Psychology in Action

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Ask each student to find a partner. Tell Partner "A" (one-half the class) to shut their eyes while you write the phrases "flying a kite" on the board. Tell the other half of the class (Partner "B") to remember the phrase, and then erase the board. Ask the "blindfolded" students (Partner "A") to open their eyes. Read the following passage: A newspaper is better than a magazine. A seashore is a better place than the street. It takes some skill, but it is easy to learn. Even young children can enjoy it. Once successful, complications are minimal. Birds seldom get too close. Rain, however, soaks in very fast. Too many people doing the same thing can also cause problems. One needs lots of room. If there are no complications it can be very peaceful. A rock will serve as an anchor. If things break loose from it, however, you will get no second chance. Ask all students to write down everything they can remember about the passage--reminding Partner B not to tell Partner A what you wrote on the board. Have the partners share what they wrote. There will be more detail in Partner B's responses. After disclosing what you wrote on the board, ask Partner As to explain why it was so difficult. Use their responses to point out the advantages of context and encoding . Since Partner B had access to the "secret words," the details in the passage made sense (they were "in context") and easily encoded. Explain that the Surveying and Questioning steps of the SQ4R method are important because they provide context for the chapter material and ensure encoding. Instructor’s Resource Guide Chapter 7            Page   226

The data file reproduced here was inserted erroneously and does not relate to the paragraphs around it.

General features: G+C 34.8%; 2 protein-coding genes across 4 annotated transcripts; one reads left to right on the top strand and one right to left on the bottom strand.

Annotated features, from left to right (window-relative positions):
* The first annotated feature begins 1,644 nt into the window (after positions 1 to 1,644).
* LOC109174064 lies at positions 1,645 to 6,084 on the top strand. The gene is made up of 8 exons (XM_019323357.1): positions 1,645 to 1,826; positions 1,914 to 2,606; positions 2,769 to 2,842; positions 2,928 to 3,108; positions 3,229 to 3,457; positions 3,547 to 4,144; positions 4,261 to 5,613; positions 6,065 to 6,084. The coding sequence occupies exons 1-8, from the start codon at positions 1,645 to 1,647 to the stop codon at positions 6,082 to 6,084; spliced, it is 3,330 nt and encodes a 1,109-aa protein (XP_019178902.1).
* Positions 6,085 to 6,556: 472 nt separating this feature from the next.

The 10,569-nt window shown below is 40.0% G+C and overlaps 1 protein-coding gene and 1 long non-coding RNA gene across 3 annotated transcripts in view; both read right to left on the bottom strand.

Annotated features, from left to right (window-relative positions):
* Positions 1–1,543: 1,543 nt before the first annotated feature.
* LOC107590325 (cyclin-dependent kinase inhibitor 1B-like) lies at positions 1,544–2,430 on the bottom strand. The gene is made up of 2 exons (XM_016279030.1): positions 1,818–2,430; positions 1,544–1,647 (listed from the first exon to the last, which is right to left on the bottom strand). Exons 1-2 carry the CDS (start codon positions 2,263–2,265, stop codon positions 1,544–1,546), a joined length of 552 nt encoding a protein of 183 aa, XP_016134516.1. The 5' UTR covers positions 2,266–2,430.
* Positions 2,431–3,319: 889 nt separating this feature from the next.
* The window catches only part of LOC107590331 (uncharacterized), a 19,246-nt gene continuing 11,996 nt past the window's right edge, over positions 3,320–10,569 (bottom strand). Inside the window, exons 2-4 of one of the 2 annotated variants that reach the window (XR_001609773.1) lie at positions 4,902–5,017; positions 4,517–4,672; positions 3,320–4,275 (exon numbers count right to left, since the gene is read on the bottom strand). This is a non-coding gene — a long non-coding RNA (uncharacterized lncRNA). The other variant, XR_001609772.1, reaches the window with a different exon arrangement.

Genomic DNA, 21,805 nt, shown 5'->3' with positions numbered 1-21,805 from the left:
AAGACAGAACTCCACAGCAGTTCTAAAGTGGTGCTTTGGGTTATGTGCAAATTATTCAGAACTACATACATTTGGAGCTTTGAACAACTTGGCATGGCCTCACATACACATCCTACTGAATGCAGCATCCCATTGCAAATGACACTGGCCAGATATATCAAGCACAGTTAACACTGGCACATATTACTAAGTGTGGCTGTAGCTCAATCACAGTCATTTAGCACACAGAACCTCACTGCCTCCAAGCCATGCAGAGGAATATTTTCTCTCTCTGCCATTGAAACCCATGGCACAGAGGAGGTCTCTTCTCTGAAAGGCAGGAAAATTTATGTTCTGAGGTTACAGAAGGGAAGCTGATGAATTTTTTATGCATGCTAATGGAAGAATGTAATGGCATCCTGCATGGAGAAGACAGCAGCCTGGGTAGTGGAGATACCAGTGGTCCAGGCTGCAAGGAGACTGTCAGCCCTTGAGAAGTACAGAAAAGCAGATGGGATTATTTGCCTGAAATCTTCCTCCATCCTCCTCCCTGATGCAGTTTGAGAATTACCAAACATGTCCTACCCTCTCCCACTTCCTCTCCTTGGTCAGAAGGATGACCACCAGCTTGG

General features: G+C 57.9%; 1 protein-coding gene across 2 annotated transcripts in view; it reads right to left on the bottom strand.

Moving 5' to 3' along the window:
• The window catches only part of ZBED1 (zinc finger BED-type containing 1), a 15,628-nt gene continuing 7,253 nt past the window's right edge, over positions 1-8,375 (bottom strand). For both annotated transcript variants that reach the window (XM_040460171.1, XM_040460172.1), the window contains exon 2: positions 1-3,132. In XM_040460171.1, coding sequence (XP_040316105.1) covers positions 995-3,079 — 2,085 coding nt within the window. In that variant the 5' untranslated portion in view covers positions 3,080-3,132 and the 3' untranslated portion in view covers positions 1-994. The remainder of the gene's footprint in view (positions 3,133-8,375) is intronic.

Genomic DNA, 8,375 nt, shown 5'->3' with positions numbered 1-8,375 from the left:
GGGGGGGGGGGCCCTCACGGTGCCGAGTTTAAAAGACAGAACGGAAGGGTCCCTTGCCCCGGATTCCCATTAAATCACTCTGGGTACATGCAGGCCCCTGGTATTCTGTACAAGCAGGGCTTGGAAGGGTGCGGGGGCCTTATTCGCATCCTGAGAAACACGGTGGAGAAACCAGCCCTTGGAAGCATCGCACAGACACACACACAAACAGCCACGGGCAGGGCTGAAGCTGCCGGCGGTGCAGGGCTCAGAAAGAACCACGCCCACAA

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If time allows, have partners reverse roles and write on the board 1. christening a ship 2. a broken parachute Erase the board, have the "blindfolded" partners open their eyes, and read 1. The voyage wasn't delayed because the bottle shattered. 2. The haystack was important because the cloth ripped. Repeat the process described above--this time Partner A will have access to the "secret words" that simulate the Survey and Question stages of the SQ4R method. Source: Klein, M. (1981). Context and memory. In L. T. Benjamin and K. D. Lowman (Eds.), Activities handbook for the teaching of psychology , p. 83. Washington, D.C. : American Psychological Association. Active Learning Activity 7.3 - Rubber Pencil Tell the class members they can use sensory memory to "turn a pen or pencil to rubber." Encourage them to find a partner. Have one student watch while the other holds his or her pencil in front of the viewer. Tell this student to grasp the pencil or pen with his or her thumb and forefinger about a third of the way from the end. Hold the pen or pencil horizontal to the viewer. Move it slowly up and down. The viewer will see what appears to be a blurred image of a "rubber pencil." This occurs because sensory memory briefly holds a trace of the various positions that the pencil occupies as it moves.
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